Some women are stopping IVF too early

Submitted by Shelby D Burns Tue 10/29/2013 thinker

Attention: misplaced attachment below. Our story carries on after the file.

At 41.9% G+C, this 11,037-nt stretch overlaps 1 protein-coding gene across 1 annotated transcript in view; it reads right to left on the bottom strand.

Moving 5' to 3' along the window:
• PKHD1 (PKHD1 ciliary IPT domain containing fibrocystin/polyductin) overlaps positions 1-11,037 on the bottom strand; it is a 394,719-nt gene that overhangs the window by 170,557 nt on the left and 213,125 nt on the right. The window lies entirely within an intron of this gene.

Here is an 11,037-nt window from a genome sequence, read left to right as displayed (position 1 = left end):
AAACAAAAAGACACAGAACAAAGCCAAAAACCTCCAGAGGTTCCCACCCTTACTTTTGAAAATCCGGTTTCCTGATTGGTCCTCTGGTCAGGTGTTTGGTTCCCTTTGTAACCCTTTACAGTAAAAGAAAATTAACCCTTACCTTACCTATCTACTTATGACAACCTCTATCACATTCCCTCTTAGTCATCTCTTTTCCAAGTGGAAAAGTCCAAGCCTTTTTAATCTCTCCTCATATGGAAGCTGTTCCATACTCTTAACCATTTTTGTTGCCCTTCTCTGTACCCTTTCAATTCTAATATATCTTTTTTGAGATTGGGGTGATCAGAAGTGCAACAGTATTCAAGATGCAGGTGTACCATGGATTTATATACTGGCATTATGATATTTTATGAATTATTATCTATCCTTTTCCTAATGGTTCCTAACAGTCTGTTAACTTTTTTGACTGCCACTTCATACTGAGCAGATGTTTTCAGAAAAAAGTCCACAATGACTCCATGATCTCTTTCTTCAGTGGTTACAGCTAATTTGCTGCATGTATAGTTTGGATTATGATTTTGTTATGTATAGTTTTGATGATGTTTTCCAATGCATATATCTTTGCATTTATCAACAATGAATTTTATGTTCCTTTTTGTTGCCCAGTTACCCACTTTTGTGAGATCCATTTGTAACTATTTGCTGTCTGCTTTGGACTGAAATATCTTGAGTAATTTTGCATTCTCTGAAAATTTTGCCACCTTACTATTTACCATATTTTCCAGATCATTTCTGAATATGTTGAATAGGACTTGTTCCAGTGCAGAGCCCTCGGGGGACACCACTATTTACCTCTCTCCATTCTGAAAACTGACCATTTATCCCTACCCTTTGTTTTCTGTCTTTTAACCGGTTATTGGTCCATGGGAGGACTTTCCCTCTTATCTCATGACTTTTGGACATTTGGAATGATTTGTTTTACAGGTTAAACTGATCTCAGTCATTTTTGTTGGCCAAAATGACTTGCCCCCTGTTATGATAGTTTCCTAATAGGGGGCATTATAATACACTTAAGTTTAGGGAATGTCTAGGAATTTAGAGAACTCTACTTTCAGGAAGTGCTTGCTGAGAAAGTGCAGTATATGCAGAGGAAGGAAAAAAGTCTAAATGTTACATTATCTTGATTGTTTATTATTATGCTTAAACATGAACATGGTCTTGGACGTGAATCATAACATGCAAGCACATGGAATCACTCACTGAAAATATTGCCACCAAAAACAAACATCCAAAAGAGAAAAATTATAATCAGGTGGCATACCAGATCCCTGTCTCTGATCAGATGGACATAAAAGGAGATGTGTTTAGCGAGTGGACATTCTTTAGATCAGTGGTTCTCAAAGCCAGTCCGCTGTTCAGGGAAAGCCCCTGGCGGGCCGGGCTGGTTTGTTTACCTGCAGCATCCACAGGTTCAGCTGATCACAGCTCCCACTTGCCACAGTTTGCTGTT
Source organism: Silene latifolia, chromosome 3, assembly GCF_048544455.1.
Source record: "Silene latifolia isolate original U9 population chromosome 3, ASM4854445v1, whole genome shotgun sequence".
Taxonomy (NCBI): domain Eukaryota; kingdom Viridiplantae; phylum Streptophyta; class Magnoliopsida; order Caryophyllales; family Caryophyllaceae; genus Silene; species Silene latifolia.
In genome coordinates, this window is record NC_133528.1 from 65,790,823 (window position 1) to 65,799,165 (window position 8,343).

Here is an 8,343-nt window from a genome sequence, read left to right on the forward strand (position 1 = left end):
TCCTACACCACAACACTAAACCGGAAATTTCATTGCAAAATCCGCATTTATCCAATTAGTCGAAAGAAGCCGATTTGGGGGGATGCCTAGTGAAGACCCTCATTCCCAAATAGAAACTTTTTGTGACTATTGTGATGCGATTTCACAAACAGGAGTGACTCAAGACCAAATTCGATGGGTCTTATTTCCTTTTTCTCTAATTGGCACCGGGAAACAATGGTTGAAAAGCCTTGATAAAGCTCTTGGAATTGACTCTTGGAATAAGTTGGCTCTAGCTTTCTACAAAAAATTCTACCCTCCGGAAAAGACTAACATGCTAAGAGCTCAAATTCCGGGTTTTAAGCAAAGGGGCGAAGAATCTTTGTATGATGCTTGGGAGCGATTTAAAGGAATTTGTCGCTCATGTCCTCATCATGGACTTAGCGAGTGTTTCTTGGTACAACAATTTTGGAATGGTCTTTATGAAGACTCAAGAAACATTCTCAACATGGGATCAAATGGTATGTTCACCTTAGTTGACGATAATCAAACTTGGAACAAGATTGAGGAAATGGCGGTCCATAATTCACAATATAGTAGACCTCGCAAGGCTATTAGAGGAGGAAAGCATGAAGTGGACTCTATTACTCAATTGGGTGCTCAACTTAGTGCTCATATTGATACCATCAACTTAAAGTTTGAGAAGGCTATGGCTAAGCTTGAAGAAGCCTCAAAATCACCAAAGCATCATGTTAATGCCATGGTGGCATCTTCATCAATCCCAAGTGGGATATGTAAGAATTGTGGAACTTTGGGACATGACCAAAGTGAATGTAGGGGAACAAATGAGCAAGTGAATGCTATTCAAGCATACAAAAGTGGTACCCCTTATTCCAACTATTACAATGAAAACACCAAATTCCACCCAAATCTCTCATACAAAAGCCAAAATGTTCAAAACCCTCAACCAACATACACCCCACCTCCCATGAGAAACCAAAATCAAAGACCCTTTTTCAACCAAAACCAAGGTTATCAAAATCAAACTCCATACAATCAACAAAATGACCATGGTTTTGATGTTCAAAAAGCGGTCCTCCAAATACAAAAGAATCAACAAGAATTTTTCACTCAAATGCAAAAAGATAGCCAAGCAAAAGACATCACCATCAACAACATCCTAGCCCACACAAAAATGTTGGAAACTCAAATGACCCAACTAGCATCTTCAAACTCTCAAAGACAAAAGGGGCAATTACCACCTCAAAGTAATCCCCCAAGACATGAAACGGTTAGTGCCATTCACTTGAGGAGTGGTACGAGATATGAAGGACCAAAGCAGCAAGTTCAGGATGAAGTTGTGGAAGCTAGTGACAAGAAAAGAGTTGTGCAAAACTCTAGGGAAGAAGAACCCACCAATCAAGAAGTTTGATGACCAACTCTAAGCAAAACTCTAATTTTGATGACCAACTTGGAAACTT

Celmatix is a biotechnology company focused on helping physicians guide patients to treatments that maximize their personal reproductive potential. They have announced six research presentations at the annual meeting of the American Society for Reproductive Medicine (ASRM) which further their goal of advising healthcare providers and helping women to achieve pregnancy. One of those studies suggest that some women may be discontinuing with IVF too soon. Better information leads to better decisions Among the studies presented was a new study suggesting that up to 25% of patients may be discontinuing assisted reproductive therapies like in vitro fertilization (IVF) too early while they still have a good chance of having a baby. There are many factors which influence a woman’s decision not to continue with another round of IVF, Celmatix wants to make sure that clinical workers, doctors and patients are informed well about their chances for subsequent pregnancy. If they choose to stop it should be for other reasons (ie financial or emotional) rather than statistical chances of achieving pregnancy. An additional two cycles increase the odds significantly This study looked at over 6,000 patients from Reproductive Medicine Associates of New York. It showed that 68% of women conceived within two cycles. For those who did not conceive in that time frame and chose to discontinue future treatments, the data suggested that more than half (up to 60%) would have become pregnant had they proceeded with an additional two cycles. Statistical, evidence-based information “We are excited to have this opportunity to present our research findings at ASRM, especially our finding that most patients who are initially unsuccessful with fertility treatments still have a significant chance of having a baby,” said Piraye Yurttas Beim, PhD, Founder and chief Executive Officer of Celmatix. “There are so many unanswered questions about why some women struggle with fertility. These questions create difficult decisions for women and their healthcare providers. Our goal is to offer tools and resources that make this process as informed and evidence-based as possible.”

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